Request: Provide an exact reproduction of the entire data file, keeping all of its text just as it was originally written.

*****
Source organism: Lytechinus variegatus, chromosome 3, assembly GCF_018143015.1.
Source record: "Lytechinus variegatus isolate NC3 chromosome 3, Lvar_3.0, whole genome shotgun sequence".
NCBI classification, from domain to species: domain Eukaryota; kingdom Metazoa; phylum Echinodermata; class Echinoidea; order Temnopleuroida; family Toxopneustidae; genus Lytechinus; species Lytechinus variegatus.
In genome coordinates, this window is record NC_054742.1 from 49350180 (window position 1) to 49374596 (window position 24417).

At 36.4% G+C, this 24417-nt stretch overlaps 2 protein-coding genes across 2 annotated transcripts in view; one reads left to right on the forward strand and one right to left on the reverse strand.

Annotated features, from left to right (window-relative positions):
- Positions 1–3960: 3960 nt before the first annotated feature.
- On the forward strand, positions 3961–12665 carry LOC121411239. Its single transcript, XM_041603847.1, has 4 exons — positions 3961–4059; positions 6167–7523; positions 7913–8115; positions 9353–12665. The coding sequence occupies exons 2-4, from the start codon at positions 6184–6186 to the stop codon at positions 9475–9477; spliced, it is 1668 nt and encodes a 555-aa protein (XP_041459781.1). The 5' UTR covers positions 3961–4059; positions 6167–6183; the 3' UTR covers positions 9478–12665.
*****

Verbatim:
Source organism: Lytechinus variegatus, chromosome 3, assembly GCF_018143015.1.
Source record: "Lytechinus variegatus isolate NC3 chromosome 3, Lvar_3.0, whole genome shotgun sequence".
NCBI classification, from domain to species: domain Eukaryota; kingdom Metazoa; phylum Echinodermata; class Echinoidea; order Temnopleuroida; family Toxopneustidae; genus Lytechinus; species Lytechinus variegatus.
In genome coordinates, this window is record NC_054742.1 from 49350180 (window position 1) to 49374596 (window position 24417).

At 36.4% G+C, this 24417-nt stretch overlaps 2 protein-coding genes across 2 annotated transcripts in view; one reads left to right on the forward strand and one right to left on the reverse strand.

Annotated features, from left to right (window-relative positions):
- Positions 1–3960: 3960 nt before the first annotated feature.
- On the forward strand, positions 3961–12665 carry LOC121411239. Its single transcript, XM_041603847.1, has 4 exons — positions 3961–4059; positions 6167–7523; positions 7913–8115; positions 9353–12665. The coding sequence occupies exons 2-4, from the start codon at positions 6184–6186 to the stop codon at positions 9475–9477; spliced, it is 1668 nt and encodes a 555-aa protein (XP_041459781.1). The 5' UTR covers positions 3961–4059; positions 6167–6183; the 3' UTR covers positions 9478–12665.